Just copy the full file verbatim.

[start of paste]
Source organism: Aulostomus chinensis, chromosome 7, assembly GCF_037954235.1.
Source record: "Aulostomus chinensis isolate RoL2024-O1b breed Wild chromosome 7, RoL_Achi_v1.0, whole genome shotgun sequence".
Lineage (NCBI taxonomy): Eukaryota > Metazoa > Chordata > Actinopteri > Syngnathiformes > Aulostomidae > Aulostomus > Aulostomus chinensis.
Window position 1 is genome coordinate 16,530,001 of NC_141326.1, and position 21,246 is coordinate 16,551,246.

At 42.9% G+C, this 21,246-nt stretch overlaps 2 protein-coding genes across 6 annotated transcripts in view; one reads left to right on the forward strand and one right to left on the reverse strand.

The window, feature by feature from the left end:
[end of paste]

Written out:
Source organism: Aulostomus chinensis, chromosome 7, assembly GCF_037954235.1.
Source record: "Aulostomus chinensis isolate RoL2024-O1b breed Wild chromosome 7, RoL_Achi_v1.0, whole genome shotgun sequence".
Lineage (NCBI taxonomy): Eukaryota > Metazoa > Chordata > Actinopteri > Syngnathiformes > Aulostomidae > Aulostomus > Aulostomus chinensis.
Window position 1 is genome coordinate 16,530,001 of NC_141326.1, and position 21,246 is coordinate 16,551,246.

At 42.9% G+C, this 21,246-nt stretch overlaps 2 protein-coding genes across 6 annotated transcripts in view; one reads left to right on the forward strand and one right to left on the reverse strand.

The window, feature by feature from the left end: